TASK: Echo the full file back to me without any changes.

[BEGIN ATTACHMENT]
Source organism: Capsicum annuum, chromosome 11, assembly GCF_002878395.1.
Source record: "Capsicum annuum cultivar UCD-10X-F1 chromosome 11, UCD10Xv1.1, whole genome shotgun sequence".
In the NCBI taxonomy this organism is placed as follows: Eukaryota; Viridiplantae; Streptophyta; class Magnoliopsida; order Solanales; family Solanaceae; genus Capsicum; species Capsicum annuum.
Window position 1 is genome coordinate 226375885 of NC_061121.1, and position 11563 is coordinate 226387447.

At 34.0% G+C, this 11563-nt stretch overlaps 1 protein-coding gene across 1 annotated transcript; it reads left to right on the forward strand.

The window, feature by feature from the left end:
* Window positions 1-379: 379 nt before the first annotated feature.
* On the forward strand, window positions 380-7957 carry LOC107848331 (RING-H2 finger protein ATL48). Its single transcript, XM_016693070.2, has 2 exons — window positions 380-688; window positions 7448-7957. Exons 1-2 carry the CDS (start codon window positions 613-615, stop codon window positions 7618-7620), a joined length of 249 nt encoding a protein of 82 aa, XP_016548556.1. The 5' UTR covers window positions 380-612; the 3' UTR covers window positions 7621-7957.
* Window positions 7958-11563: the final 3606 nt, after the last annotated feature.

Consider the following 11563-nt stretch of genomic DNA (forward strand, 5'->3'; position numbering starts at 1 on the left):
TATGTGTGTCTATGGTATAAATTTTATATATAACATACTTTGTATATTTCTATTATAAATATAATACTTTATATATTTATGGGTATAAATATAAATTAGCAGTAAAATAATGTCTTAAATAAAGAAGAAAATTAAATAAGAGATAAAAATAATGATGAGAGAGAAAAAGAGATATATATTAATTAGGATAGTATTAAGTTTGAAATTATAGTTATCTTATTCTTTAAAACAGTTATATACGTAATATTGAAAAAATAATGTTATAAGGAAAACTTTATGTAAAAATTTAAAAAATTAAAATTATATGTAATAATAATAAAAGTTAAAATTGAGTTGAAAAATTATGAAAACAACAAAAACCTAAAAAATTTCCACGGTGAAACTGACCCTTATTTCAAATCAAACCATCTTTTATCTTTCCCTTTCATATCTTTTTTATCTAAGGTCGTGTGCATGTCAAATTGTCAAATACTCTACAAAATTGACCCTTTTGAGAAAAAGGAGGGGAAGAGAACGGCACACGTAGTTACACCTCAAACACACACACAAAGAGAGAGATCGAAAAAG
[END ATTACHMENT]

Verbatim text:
Source organism: Capsicum annuum, chromosome 11, assembly GCF_002878395.1.
Source record: "Capsicum annuum cultivar UCD-10X-F1 chromosome 11, UCD10Xv1.1, whole genome shotgun sequence".
In the NCBI taxonomy this organism is placed as follows: Eukaryota; Viridiplantae; Streptophyta; class Magnoliopsida; order Solanales; family Solanaceae; genus Capsicum; species Capsicum annuum.
Window position 1 is genome coordinate 226375885 of NC_061121.1, and position 11563 is coordinate 226387447.

At 34.0% G+C, this 11563-nt stretch overlaps 1 protein-coding gene across 1 annotated transcript; it reads left to right on the forward strand.

The window, feature by feature from the left end:
* Window positions 1-379: 379 nt before the first annotated feature.
* On the forward strand, window positions 380-7957 carry LOC107848331 (RING-H2 finger protein ATL48). Its single transcript, XM_016693070.2, has 2 exons — window positions 380-688; window positions 7448-7957. Exons 1-2 carry the CDS (start codon window positions 613-615, stop codon window positions 7618-7620), a joined length of 249 nt encoding a protein of 82 aa, XP_016548556.1. The 5' UTR covers window positions 380-612; the 3' UTR covers window positions 7621-7957.
* Window positions 7958-11563: the final 3606 nt, after the last annotated feature.

Consider the following 11563-nt stretch of genomic DNA (forward strand, 5'->3'; position numbering starts at 1 on the left):
TATGTGTGTCTATGGTATAAATTTTATATATAACATACTTTGTATATTTCTATTATAAATATAATACTTTATATATTTATGGGTATAAATATAAATTAGCAGTAAAATAATGTCTTAAATAAAGAAGAAAATTAAATAAGAGATAAAAATAATGATGAGAGAGAAAAAGAGATATATATTAATTAGGATAGTATTAAGTTTGAAATTATAGTTATCTTATTCTTTAAAACAGTTATATACGTAATATTGAAAAAATAATGTTATAAGGAAAACTTTATGTAAAAATTTAAAAAATTAAAATTATATGTAATAATAATAAAAGTTAAAATTGAGTTGAAAAATTATGAAAACAACAAAAACCTAAAAAATTTCCACGGTGAAACTGACCCTTATTTCAAATCAAACCATCTTTTATCTTTCCCTTTCATATCTTTTTTATCTAAGGTCGTGTGCATGTCAAATTGTCAAATACTCTACAAAATTGACCCTTTTGAGAAAAAGGAGGGGAAGAGAACGGCACACGTAGTTACACCTCAAACACACACACAAAGAGAGAGATCGAAAAAG